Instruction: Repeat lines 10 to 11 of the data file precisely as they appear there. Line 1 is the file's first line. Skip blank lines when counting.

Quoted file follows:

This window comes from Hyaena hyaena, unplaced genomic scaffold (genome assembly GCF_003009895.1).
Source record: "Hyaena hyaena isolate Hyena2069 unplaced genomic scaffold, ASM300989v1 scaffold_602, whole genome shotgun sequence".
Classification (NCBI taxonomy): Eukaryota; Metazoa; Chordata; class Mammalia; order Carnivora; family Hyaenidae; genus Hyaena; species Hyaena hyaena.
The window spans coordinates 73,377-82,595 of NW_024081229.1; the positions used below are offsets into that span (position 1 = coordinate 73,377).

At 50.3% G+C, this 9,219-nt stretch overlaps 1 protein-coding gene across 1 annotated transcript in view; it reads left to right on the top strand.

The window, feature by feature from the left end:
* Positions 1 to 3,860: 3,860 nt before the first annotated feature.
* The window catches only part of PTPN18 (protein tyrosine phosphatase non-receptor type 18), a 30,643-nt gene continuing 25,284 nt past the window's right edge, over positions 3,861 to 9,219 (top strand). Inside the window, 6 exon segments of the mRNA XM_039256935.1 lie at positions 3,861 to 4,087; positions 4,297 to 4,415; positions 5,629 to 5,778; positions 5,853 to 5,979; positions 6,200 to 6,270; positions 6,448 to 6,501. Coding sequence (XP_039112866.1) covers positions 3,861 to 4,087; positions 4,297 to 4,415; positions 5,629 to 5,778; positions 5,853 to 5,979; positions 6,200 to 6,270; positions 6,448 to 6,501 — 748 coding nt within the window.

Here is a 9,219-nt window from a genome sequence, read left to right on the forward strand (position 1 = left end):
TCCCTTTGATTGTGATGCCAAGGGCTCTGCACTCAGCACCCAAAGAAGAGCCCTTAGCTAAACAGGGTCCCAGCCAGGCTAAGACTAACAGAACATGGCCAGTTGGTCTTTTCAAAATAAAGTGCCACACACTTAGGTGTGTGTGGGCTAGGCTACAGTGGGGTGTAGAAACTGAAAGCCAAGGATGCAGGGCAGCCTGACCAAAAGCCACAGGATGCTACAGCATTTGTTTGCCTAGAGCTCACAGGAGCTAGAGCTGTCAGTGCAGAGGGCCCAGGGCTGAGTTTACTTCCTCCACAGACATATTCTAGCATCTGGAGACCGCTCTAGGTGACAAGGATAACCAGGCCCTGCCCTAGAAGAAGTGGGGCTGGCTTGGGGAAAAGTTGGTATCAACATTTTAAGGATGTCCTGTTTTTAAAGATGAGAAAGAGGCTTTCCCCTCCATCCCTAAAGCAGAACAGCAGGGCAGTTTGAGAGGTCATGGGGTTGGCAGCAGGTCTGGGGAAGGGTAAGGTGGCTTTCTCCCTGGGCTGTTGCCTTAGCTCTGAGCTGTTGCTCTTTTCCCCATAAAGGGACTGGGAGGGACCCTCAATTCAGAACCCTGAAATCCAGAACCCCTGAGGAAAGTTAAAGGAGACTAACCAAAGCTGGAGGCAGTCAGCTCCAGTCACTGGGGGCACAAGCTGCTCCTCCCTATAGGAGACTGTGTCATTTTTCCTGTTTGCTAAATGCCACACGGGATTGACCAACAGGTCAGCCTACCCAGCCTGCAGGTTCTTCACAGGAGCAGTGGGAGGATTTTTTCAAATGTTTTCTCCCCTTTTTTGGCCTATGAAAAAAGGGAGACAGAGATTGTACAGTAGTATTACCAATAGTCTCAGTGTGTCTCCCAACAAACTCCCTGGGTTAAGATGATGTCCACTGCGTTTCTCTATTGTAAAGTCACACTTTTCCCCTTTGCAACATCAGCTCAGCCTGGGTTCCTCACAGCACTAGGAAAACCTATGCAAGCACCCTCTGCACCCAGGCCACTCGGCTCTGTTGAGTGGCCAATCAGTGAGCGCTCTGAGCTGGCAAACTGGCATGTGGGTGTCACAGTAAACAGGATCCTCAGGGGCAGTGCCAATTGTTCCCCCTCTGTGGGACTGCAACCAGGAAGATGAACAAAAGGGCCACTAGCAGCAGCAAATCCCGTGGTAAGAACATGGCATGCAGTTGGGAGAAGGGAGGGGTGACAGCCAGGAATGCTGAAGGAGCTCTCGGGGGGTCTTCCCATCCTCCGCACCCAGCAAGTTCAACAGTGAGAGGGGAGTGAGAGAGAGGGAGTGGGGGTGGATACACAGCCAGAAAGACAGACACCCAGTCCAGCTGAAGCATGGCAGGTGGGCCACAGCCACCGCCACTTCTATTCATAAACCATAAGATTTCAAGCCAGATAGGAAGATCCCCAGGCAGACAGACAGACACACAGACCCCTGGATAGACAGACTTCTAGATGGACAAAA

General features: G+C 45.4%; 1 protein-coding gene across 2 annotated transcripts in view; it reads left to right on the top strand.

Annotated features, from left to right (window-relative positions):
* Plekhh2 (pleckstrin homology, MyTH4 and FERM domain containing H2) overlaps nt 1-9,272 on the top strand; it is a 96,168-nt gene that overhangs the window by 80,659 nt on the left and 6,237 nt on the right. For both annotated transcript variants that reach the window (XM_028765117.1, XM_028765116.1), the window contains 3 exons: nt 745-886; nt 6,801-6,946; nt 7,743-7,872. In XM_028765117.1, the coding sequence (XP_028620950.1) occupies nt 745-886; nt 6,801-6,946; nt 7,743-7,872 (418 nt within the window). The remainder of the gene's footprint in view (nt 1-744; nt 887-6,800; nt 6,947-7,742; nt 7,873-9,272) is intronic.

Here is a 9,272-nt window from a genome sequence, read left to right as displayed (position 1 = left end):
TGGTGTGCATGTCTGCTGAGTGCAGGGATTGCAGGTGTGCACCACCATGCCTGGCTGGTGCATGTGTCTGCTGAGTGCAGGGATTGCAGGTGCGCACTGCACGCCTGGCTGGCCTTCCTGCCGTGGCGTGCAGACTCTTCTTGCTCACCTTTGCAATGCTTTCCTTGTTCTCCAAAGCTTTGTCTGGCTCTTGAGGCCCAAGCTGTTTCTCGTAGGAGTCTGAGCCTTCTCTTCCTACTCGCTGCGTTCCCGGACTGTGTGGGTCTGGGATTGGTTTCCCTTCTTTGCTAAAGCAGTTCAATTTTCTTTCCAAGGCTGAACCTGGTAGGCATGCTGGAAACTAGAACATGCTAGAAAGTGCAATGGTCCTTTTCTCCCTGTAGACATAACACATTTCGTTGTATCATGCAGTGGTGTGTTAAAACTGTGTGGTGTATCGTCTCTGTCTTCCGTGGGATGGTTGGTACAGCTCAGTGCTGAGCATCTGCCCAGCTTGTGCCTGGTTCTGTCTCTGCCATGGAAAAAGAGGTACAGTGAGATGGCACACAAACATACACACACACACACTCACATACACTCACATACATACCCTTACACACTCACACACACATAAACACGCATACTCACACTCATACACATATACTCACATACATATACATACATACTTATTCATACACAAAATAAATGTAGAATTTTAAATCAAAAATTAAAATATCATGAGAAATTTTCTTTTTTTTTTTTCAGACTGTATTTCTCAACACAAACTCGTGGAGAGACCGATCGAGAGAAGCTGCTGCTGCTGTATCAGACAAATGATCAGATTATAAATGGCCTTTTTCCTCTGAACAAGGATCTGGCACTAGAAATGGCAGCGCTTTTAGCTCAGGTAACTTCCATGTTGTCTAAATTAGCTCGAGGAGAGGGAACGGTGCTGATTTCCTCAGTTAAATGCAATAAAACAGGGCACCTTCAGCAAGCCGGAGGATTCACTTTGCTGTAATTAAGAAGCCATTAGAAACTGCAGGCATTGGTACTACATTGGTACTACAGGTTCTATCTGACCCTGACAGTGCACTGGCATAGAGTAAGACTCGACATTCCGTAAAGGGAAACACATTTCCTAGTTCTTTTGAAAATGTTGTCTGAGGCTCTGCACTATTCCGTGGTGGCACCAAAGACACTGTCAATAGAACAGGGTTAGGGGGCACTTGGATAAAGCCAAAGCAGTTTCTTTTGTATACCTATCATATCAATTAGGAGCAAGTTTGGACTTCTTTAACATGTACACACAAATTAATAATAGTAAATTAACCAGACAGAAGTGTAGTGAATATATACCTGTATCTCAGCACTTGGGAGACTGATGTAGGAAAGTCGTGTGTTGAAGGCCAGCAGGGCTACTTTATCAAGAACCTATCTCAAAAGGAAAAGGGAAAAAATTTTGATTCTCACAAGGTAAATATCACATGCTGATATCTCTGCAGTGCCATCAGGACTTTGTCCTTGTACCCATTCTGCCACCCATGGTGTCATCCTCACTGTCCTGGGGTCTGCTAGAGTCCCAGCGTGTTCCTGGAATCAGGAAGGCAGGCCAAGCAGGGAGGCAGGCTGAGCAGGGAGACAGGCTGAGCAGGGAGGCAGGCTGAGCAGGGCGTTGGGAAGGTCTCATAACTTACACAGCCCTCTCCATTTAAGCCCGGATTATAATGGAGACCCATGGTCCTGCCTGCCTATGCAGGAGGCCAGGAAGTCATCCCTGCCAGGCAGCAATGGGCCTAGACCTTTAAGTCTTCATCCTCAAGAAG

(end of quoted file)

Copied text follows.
TCCCTTTGATTGTGATGCCAAGGGCTCTGCACTCAGCACCCAAAGAAGAGCCCTTAGCTAAACAGGGTCCCAGCCAGGCTAAGACTAACAGAACATGGCCAGTTGGTCTTTTCAAAATAAAGTGCCACACACTTAGGTGTGTGTGGGCTAGGCTACAGTGGGGTGTAGAAACTGAAAGCCAAGGATGCAGGGCAGCCTGACCAAAAGCCACAGGATGCTACAGCATTTGTTTGCCTAGAGCTCACAGGAGCTAGAGCTGTCAGTGCAGAGGGCCCAGGGCTGAGTTTACTTCCTCCACAGACATATTCTAGCATCTGGAGACCGCTCTAGGTGACAAGGATAACCAGGCCCTGCCCTAGAAGAAGTGGGGCTGGCTTGGGGAAAAGTTGGTATCAACATTTTAAGGATGTCCTGTTTTTAAAGATGAGAAAGAGGCTTTCCCCTCCATCCCTAAAGCAGAACAGCAGGGCAGTTTGAGAGGTCATGGGGTTGGCAGCAGGTCTGGGGAAGGGTAAGGTGGCTTTCTCCCTGGGCTGTTGCCTTAGCTCTGAGCTGTTGCTCTTTTCCCCATAAAGGGACTGGGAGGGACCCTCAATTCAGAACCCTGAAATCCAGAACCCCTGAGGAAAGTTAAAGGAGACTAACCAAAGCTGGAGGCAGTCAGCTCCAGTCACTGGGGGCACAAGCTGCTCCTCCCTATAGGAGACTGTGTCATTTTTCCTGTTTGCTAAATGCCACACGGGATTGACCAACAGGTCAGCCTACCCAGCCTGCAGGTTCTTCACAGGAGCAGTGGGAGGATTTTTTCAAATGTTTTCTCCCCTTTTTTGGCCTATGAAAAAAGGGAGACAGAGATTGTACAGTAGTATTACCAATAGTCTCAGTGTGTCTCCCAACAAACTCCCTGGGTTAAGATGATGTCCACTGCGTTTCTCTATTGTAAAGTCACACTTTTCCCCTTTGCAACATCAGCTCAGCCTGGGTTCCTCACAGCACTAGGAAAACCTATGCAAGCACCCTCTGCACCCAGGCCACTCGGCTCTGTTGAGTGGCCAATCAGTGAGCGCTCTGAGCTGGCAAACTGGCATGTGGGTGTCACAGTAAACAGGATCCTCAGGGGCAGTGCCAATTGTTCCCCCTCTGTGGGACTGCAACCAGGAAGATGAACAAAAGGGCCACTAGCAGCAGCAAATCCCGTGGTAAGAACATGGCATGCAGTTGGGAGAAGGGAGGGGTGACAGCCAGGAATGCTGAAGGAGCTCTCGGGGGGTCTTCCCATCCTCCGCACCCAGCAAGTTCAACAGTGAGAGGGGAGTGAGAGAGAGGGAGTGGGGGTGGATACACAGCCAGAAAGACAGACACCCAGTCCAGCTGAAGCATGGCAGGTGGGCCACAGCCACCGCCACTTCTATTCATAAACCATAAGATTTCAAGCCAGATAGGAAGATCCCCAGGCAGACAGACAGACACACAGACCCCTGGATAGACAGACTTCTAGATGGACAAAA

General features: G+C 45.4%; 1 protein-coding gene across 2 annotated transcripts in view; it reads left to right on the top strand.